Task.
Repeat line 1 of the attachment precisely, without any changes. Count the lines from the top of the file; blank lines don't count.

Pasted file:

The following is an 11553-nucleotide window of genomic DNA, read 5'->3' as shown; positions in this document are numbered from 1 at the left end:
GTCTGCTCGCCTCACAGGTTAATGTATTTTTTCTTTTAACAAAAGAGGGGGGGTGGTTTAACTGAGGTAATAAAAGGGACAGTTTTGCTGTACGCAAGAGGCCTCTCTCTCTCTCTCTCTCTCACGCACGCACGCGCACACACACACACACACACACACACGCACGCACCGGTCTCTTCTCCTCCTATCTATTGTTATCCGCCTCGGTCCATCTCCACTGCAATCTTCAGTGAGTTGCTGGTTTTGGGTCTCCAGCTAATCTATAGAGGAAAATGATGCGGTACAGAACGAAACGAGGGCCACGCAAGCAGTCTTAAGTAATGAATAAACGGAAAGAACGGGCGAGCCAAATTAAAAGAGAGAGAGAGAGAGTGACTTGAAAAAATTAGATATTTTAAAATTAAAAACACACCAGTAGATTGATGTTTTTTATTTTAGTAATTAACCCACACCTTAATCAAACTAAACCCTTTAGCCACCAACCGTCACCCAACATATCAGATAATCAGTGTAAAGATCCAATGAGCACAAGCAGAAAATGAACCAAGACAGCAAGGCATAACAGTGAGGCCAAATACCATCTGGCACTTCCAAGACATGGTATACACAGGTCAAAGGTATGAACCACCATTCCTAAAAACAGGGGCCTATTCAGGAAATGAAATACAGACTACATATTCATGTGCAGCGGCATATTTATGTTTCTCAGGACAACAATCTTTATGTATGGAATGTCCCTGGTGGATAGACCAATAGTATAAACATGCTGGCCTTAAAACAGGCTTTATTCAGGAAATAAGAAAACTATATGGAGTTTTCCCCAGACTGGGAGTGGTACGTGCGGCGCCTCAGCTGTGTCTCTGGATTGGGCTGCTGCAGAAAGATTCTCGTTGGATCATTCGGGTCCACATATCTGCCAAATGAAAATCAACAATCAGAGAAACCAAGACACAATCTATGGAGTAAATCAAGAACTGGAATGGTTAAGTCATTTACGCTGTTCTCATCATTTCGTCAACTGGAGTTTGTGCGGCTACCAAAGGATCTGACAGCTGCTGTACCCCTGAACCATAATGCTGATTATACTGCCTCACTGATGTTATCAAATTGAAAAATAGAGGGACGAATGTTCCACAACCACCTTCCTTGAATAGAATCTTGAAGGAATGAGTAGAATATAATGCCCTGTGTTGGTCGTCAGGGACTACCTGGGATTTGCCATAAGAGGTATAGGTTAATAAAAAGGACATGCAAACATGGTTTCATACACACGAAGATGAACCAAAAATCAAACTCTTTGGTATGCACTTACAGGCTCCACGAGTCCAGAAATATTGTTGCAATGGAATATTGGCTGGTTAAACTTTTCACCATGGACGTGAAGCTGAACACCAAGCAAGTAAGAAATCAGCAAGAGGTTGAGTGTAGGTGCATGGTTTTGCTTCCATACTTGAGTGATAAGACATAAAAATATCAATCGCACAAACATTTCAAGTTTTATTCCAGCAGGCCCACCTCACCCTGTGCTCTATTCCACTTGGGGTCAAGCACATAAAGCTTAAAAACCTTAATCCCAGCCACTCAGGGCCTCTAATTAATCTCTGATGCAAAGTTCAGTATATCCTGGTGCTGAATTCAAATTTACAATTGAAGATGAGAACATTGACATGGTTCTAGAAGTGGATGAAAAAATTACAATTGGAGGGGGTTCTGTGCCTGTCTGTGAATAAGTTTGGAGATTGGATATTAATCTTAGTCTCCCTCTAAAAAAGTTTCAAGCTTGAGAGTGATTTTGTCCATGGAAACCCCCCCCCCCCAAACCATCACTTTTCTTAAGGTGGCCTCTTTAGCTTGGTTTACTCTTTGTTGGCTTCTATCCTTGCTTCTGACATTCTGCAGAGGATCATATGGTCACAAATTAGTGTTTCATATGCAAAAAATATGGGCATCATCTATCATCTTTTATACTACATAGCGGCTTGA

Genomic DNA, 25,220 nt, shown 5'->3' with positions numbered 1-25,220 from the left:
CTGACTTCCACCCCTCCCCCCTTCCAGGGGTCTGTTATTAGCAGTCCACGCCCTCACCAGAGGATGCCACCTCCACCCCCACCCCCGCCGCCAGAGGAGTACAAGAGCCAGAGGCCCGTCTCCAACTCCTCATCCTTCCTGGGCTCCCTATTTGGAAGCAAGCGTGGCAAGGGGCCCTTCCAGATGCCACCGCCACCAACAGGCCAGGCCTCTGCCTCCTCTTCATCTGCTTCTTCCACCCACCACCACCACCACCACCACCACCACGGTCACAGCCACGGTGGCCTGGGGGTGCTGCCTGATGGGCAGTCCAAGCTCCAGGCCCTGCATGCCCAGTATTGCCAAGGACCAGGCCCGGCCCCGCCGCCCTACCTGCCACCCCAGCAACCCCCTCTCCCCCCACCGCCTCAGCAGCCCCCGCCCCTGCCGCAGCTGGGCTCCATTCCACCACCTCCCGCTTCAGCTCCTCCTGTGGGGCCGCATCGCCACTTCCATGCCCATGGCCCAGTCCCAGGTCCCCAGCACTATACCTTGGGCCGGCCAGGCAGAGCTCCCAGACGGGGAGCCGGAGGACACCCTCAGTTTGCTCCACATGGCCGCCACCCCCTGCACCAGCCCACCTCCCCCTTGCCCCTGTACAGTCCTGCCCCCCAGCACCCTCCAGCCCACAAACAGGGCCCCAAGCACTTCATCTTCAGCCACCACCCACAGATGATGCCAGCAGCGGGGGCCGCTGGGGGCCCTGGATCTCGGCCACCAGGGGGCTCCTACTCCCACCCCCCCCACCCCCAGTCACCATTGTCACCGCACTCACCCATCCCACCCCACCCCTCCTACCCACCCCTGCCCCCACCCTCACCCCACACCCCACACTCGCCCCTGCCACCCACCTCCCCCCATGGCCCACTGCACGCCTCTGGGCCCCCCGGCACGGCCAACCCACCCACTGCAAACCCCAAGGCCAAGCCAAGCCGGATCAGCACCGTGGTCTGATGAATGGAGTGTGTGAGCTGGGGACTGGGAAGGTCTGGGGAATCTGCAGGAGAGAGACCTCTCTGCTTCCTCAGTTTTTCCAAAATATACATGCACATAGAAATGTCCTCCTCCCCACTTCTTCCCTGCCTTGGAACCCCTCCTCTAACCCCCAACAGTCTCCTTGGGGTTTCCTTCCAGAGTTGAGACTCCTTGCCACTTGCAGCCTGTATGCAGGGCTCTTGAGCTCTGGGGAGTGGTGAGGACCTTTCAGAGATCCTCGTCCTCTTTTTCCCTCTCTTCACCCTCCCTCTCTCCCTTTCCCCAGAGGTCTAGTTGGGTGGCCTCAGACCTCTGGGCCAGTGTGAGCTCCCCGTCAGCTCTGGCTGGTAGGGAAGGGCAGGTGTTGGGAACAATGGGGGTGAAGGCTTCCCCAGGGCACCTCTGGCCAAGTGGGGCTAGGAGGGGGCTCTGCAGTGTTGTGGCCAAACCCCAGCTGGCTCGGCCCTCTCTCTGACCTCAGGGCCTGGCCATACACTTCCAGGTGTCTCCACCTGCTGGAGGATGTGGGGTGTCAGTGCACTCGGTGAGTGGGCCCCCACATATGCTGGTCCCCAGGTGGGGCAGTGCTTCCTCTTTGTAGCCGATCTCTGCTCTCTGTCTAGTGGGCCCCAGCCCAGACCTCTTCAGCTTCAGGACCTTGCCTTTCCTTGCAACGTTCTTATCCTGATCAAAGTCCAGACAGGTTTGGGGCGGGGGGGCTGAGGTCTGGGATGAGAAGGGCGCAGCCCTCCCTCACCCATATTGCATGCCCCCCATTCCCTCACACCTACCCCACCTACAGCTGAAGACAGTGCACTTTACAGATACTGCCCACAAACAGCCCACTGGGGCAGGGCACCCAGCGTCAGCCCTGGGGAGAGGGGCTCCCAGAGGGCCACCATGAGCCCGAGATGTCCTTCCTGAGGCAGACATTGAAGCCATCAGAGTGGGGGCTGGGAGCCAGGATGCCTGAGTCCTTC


The following is an 11553-nucleotide window of genomic DNA, read 5'->3' as shown; positions in this document are numbered from 1 at the left end: